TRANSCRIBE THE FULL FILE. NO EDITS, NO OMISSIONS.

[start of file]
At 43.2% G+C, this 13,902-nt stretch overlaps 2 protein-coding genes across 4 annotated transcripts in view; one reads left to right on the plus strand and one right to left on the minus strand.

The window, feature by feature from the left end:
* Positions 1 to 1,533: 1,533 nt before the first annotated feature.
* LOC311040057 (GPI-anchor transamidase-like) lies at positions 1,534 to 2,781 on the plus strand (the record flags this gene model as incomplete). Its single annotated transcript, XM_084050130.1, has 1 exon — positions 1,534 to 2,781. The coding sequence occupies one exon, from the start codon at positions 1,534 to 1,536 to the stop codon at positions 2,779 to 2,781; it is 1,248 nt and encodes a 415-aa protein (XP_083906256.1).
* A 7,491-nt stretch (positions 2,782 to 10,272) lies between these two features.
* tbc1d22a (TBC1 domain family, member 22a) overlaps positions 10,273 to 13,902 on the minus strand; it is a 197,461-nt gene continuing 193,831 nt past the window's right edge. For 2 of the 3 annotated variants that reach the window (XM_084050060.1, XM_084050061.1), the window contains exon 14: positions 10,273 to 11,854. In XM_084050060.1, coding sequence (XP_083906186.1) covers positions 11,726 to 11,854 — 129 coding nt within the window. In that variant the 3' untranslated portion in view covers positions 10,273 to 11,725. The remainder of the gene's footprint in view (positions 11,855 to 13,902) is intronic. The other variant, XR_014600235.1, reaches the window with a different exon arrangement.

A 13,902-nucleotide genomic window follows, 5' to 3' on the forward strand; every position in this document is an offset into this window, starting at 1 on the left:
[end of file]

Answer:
At 43.2% G+C, this 13,902-nt stretch overlaps 2 protein-coding genes across 4 annotated transcripts in view; one reads left to right on the plus strand and one right to left on the minus strand.

The window, feature by feature from the left end:
* Positions 1 to 1,533: 1,533 nt before the first annotated feature.
* LOC311040057 (GPI-anchor transamidase-like) lies at positions 1,534 to 2,781 on the plus strand (the record flags this gene model as incomplete). Its single annotated transcript, XM_084050130.1, has 1 exon — positions 1,534 to 2,781. The coding sequence occupies one exon, from the start codon at positions 1,534 to 1,536 to the stop codon at positions 2,779 to 2,781; it is 1,248 nt and encodes a 415-aa protein (XP_083906256.1).
* A 7,491-nt stretch (positions 2,782 to 10,272) lies between these two features.
* tbc1d22a (TBC1 domain family, member 22a) overlaps positions 10,273 to 13,902 on the minus strand; it is a 197,461-nt gene continuing 193,831 nt past the window's right edge. For 2 of the 3 annotated variants that reach the window (XM_084050060.1, XM_084050061.1), the window contains exon 14: positions 10,273 to 11,854. In XM_084050060.1, coding sequence (XP_083906186.1) covers positions 11,726 to 11,854 — 129 coding nt within the window. In that variant the 3' untranslated portion in view covers positions 10,273 to 11,725. The remainder of the gene's footprint in view (positions 11,855 to 13,902) is intronic. The other variant, XR_014600235.1, reaches the window with a different exon arrangement.

A 13,902-nucleotide genomic window follows, 5' to 3' on the forward strand; every position in this document is an offset into this window, starting at 1 on the left: